According to IDC, the digital universe in 2007 was 2.25 x 10^21 bits (281 exabytes or 281 billion gigabytes). By 2011, the digital universe will be 10 times the size it was in 2006. The enterprise share of the digital universe is widely skewed by industry, having little relationship to GDP or IT spending. The finance industry, for instance, accounts for almost 20% of worldwide IT spending but only 6% of the digital universe. Meanwhile, media, entertainment, and communications industries will account for 10 times their share of the digital universe in 2011 as their share of worldwide gross economic output.
One area driving this exponential growth of information is content creation. Content is increasing created originally in digital format. In addition we are rapidly converting analog content into digital information. Moreover, a phenomena called “mashup” is becoming widespread. Wikipedia defines a digital mashup as “a digital media file containing any or all of text, graphics, audio, video, and animation, which recombines and modifies existing digital works to create a derivative work.” This has always been going on in a wide range of fields from science to art, but in digital form, it is exploding, creating even more digital information.
Tidwit describes digital content as “quite simply any form of data or information in digital form (i.e. an electronic file) rather than physical form. Examples of digital content can be anything from a simple poem to photos, graphic art, research papers, articles, reports, statistical databases, business plans, engineering designs, e-books, multimedia (music and movies), etc. In other words, digital content is any type of content that happens to be in bits and bytes.” And, in my diagram below, content include the development of platforms, environments and other tools that enable users to create more content.
Content is created by an enterprise. The enterprise can be an individual or a multinational corporation. In the past, the enterprise created content and interacted with the content in order to improve it. The content was developed for a medium, when completed it was published. It was then distributed and delivered via a device to multiple people. In order to determine the number of potential users, user needs for the content or how best to market it, market or marketing research was conducted. Or, if you wished to know how the content was being used, what people thought about it, or what improvements were needed, customer research was performed. However, that research was conducted outside the development - distribution system.
Today’s process is similar to the past except that now content is often created for multiple media and devices. For example, a song is performed for live audiences, recorded on a CD, performed in a DVD, and downloaded online as an mp3. For companies like Disney you can include movies, Broadway shows and then park rides. Devices range from movie theaters to telephones.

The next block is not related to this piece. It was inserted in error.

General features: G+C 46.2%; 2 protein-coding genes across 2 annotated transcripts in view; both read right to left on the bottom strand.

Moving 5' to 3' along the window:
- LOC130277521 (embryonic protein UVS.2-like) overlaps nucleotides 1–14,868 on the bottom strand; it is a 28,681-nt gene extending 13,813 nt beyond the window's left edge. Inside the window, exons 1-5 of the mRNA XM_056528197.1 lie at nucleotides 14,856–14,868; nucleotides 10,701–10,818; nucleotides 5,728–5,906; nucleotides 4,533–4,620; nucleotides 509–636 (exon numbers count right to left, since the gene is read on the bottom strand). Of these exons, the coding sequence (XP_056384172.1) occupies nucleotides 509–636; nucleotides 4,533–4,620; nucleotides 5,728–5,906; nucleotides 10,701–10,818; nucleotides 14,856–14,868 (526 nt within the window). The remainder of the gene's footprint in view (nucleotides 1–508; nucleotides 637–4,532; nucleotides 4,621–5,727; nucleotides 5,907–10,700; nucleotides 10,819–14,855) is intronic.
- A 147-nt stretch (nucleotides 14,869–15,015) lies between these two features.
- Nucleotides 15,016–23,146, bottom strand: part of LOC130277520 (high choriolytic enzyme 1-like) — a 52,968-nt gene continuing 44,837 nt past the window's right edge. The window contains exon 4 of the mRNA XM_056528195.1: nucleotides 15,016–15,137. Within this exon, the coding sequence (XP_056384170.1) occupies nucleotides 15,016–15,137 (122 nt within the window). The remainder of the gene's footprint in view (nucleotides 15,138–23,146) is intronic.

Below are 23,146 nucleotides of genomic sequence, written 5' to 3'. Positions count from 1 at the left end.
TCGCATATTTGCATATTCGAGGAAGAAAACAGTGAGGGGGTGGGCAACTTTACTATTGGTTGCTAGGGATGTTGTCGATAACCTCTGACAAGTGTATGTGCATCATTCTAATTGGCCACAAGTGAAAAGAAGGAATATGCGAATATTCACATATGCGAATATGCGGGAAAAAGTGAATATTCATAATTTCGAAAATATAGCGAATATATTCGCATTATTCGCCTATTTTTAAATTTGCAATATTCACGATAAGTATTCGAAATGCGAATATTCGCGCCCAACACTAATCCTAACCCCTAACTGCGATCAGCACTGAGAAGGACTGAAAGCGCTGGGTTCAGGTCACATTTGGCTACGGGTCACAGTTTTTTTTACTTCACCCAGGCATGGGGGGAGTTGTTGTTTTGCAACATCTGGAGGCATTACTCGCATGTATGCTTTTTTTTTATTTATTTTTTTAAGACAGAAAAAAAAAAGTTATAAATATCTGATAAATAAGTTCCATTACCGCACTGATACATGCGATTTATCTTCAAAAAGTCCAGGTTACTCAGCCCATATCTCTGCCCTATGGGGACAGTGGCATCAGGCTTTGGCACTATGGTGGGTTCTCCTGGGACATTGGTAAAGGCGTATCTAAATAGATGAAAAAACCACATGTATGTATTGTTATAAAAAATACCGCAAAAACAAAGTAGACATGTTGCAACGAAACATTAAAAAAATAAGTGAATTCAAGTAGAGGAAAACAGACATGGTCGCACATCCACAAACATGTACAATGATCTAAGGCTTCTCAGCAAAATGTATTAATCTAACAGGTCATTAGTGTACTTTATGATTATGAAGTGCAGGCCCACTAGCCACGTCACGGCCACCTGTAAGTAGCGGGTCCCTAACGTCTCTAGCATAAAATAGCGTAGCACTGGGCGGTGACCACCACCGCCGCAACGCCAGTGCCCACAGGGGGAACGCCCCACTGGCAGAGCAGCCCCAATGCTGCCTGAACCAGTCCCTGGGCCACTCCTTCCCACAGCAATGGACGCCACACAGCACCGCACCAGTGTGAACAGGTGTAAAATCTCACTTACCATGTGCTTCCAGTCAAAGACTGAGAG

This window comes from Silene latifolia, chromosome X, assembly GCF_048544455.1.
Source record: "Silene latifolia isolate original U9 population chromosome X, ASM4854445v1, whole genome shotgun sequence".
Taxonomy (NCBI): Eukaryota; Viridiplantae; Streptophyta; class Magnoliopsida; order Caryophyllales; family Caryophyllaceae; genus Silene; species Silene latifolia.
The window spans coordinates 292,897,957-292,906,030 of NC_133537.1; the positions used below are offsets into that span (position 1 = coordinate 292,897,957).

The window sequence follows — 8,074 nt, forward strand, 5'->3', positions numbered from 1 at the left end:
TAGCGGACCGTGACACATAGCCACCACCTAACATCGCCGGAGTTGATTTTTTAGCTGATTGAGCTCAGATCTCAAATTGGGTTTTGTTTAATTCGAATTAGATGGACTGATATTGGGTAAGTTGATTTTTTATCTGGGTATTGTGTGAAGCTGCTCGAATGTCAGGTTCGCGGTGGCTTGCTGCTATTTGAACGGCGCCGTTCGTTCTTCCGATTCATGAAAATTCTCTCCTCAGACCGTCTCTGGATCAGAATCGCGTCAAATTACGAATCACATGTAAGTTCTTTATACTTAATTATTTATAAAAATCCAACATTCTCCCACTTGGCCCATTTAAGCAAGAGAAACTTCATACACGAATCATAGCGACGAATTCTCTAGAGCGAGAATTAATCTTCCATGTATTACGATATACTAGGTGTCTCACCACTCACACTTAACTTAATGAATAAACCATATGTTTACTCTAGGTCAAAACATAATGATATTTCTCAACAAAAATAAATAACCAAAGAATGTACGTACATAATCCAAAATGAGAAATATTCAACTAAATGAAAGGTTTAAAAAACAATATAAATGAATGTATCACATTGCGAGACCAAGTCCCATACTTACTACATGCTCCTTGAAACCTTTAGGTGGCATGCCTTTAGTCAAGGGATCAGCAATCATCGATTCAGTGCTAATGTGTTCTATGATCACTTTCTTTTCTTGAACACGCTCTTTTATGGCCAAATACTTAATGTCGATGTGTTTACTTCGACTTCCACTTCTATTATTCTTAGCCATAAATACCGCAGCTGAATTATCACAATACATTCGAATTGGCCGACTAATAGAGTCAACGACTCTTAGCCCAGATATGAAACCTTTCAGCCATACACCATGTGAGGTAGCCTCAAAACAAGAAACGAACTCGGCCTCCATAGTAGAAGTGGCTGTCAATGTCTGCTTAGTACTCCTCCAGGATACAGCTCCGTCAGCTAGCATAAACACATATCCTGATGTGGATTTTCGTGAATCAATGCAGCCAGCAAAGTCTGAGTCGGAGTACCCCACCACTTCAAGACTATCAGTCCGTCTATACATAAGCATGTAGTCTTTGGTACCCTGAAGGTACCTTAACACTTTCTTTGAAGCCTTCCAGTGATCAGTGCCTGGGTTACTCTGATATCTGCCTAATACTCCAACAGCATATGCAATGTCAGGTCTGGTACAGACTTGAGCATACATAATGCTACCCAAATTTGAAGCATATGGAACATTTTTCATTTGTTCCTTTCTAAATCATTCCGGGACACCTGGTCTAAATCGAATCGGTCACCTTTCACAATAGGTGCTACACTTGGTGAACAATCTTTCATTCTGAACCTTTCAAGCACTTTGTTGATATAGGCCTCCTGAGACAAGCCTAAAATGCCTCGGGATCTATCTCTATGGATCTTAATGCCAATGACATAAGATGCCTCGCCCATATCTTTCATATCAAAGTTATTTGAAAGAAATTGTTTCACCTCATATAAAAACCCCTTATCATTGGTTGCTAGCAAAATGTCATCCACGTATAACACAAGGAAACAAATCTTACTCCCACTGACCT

Yesterday’s process was developed before digital media. Today’s process includes the capabilities of web 1.0. Yesterday’s and today’s process is enterprise centric. However, with the development of web 2.0, the process begins to shift from enterprise centric to content centric. (See Web 2.0 & Social Media for More information on web 1.0 & web 2.0 )
With web 2.0, the process of creating and distributing content can be much more interactive. Market, marketing and customer research is embedded in the process because the users can feedback information (actively or passively through sensors) at any part of the process and the enterprise can query, or collect data, at all stages of the process (with proper user knowledge and concurrence). However, the process is still enterprise centric.
In the future, as web 2.0 tools are developed and diffused, another significant shift occurs, as the process becomes content centric. Multiple enterprises and users collaborate through multiple devices and media to create content. This step short circuits the enter concept of market, marketing and customer research as users are partners, and integrated into the entire process.
The latter stages of the development of the process accelerates innovation by closing the loop between needs and implementation. It also fosters additional innovation as content becomes more easily “mashable”. Innovation diffusion accelerates.
This process is applicable to digital content where digital media and devices exist broadly. It is most applicable to incremental and distinct innovation. It is probably not useful for breakthrough innovation. At least in the past using the enterprise centric model, a lot of dat exists indicating that users can’t easily define the needs for breakthrough innovations. However, we have no data on the content centric process for breakthrough innovations. (See Innovate! for more information on incremental, distinctive and breakthough innovation. )